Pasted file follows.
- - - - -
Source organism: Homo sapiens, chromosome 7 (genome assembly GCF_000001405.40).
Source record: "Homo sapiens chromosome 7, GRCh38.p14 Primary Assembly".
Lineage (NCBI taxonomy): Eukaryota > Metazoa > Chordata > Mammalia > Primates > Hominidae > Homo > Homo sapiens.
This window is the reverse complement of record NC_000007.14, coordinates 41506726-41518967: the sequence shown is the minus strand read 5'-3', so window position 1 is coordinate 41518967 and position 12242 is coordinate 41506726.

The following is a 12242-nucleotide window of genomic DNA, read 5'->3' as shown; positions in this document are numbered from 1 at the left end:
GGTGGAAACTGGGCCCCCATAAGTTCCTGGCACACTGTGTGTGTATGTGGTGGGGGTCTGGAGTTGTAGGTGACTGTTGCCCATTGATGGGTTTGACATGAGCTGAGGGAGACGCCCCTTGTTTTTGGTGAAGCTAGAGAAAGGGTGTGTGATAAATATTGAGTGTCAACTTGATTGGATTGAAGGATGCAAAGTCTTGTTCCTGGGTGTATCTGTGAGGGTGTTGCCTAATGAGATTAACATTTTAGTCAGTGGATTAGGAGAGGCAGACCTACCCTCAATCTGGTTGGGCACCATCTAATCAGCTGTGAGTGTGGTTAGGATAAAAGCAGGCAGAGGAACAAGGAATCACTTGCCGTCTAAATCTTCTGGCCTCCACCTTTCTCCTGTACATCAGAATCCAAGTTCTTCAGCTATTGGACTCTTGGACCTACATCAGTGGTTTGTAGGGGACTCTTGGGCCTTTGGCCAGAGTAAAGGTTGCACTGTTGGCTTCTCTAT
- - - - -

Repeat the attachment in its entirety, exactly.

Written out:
Source organism: Homo sapiens, chromosome 7 (genome assembly GCF_000001405.40).
Source record: "Homo sapiens chromosome 7, GRCh38.p14 Primary Assembly".
Lineage (NCBI taxonomy): Eukaryota > Metazoa > Chordata > Mammalia > Primates > Hominidae > Homo > Homo sapiens.
This window is the reverse complement of record NC_000007.14, coordinates 41506726-41518967: the sequence shown is the minus strand read 5'-3', so window position 1 is coordinate 41518967 and position 12242 is coordinate 41506726.

The following is a 12242-nucleotide window of genomic DNA, read 5'->3' as shown; positions in this document are numbered from 1 at the left end:
GGTGGAAACTGGGCCCCCATAAGTTCCTGGCACACTGTGTGTGTATGTGGTGGGGGTCTGGAGTTGTAGGTGACTGTTGCCCATTGATGGGTTTGACATGAGCTGAGGGAGACGCCCCTTGTTTTTGGTGAAGCTAGAGAAAGGGTGTGTGATAAATATTGAGTGTCAACTTGATTGGATTGAAGGATGCAAAGTCTTGTTCCTGGGTGTATCTGTGAGGGTGTTGCCTAATGAGATTAACATTTTAGTCAGTGGATTAGGAGAGGCAGACCTACCCTCAATCTGGTTGGGCACCATCTAATCAGCTGTGAGTGTGGTTAGGATAAAAGCAGGCAGAGGAACAAGGAATCACTTGCCGTCTAAATCTTCTGGCCTCCACCTTTCTCCTGTACATCAGAATCCAAGTTCTTCAGCTATTGGACTCTTGGACCTACATCAGTGGTTTGTAGGGGACTCTTGGGCCTTTGGCCAGAGTAAAGGTTGCACTGTTGGCTTCTCTAT